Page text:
nt is a simple statement of the large movements during the last year of the war in mass.
In it the reader will find a concise summation of what follows in detail throughout the chapters of Volume III.
It is amazing to the non-military reader to find how simple was the direct cause for the tremendous results in the last year of the Civil War. It was the unification of the Federal army under Ulysses S. Grant.
His son, in the pages that follow, repeats the businesslike agreement with President Lincoln which made possible the wielding of all the Union armies as one mighty weapon.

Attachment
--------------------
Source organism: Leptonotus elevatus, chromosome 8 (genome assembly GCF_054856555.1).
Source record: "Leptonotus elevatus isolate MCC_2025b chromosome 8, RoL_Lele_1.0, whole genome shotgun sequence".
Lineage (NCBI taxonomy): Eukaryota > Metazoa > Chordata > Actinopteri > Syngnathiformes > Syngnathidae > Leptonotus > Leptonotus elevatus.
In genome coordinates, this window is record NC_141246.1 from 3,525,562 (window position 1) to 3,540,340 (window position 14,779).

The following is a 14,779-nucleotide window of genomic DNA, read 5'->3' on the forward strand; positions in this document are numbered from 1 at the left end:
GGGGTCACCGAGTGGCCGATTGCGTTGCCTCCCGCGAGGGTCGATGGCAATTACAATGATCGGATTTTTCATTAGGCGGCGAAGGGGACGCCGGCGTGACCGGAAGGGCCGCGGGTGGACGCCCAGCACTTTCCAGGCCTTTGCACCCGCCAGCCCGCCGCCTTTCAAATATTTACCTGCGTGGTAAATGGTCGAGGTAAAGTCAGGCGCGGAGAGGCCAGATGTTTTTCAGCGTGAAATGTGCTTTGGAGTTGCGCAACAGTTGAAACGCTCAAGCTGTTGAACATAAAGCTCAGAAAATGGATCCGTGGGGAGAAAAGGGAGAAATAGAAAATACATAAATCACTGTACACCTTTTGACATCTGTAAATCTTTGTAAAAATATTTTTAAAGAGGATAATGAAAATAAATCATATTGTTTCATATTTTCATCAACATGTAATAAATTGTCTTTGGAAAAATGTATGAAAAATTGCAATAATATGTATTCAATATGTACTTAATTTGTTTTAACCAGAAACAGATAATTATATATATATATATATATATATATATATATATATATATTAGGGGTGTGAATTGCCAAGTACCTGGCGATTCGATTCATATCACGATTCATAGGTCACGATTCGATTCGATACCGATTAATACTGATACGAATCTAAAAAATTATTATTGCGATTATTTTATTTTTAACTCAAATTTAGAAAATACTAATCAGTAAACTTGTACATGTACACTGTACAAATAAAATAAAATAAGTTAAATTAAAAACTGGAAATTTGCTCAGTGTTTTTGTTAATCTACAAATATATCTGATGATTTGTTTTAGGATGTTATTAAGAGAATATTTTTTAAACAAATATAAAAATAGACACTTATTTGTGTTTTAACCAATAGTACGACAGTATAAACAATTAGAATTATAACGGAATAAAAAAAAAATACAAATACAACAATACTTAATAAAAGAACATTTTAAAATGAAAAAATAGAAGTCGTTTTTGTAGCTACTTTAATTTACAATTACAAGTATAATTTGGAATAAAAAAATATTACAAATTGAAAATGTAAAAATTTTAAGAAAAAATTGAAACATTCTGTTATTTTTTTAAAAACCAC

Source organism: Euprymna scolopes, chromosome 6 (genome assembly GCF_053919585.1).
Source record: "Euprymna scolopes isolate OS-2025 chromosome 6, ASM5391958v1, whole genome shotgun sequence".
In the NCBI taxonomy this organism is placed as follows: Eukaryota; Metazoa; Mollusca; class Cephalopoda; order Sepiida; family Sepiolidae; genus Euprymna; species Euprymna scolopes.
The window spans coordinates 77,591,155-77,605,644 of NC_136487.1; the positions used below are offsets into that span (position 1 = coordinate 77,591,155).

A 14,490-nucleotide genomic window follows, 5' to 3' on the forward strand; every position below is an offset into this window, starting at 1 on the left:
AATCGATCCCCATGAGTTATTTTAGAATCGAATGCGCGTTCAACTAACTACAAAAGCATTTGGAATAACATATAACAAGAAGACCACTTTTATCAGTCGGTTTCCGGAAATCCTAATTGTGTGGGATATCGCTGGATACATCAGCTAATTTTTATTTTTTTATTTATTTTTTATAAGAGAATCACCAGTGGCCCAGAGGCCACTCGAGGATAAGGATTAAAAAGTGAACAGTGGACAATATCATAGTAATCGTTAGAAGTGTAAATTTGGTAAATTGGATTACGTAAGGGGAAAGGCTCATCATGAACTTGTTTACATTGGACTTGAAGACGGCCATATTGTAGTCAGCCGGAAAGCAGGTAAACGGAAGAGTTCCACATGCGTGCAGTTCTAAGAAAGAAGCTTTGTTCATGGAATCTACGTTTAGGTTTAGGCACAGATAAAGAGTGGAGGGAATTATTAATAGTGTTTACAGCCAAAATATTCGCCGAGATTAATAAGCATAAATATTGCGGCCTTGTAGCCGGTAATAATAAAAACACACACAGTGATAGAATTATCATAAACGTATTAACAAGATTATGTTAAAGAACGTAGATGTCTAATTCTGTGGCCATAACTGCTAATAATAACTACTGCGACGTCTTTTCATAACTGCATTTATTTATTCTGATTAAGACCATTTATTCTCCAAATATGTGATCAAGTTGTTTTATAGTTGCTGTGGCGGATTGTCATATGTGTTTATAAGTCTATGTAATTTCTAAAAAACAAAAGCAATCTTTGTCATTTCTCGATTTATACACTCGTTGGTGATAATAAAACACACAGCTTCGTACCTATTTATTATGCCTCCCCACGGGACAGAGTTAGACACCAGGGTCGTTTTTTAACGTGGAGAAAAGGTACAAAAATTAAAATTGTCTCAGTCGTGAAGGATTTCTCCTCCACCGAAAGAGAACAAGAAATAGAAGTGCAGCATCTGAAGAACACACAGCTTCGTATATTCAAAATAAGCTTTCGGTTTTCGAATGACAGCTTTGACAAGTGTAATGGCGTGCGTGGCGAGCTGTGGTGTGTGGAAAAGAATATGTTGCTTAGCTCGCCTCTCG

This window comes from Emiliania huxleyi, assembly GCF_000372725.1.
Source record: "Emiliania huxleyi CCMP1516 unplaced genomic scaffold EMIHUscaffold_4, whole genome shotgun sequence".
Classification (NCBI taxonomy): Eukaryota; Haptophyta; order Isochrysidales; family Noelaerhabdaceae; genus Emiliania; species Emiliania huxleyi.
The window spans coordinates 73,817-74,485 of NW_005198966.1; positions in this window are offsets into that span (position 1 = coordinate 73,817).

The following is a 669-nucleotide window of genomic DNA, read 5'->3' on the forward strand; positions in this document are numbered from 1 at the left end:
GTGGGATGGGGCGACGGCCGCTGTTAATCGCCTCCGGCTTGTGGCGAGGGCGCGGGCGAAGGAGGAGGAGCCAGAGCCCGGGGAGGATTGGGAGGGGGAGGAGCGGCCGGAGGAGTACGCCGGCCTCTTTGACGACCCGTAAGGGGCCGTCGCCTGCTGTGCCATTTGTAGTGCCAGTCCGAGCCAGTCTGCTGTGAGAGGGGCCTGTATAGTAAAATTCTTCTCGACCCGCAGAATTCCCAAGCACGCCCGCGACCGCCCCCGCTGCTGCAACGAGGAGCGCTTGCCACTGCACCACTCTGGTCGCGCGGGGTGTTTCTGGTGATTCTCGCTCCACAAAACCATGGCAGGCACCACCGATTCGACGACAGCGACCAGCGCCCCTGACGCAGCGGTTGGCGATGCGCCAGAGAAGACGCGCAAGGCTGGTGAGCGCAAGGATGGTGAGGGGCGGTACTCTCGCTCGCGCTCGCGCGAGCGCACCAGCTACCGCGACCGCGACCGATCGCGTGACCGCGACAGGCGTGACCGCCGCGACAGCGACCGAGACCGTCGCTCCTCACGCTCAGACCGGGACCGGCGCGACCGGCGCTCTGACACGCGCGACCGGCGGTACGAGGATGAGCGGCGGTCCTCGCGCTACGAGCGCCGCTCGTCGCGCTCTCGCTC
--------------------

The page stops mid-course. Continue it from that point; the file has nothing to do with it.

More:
The structure of Volume II reflects the Civil War situation thus changed in May, 1864.
No longer were battles to be fought here and there unrelated; but a definite movement was made by Grant Versus Lee on the 4th of May, accompanied by the simultaneous movements of Butler, Sherman, and Sigel — all under the absolute control of the man who kept his headquarters near those of Meade, Commander of the Army o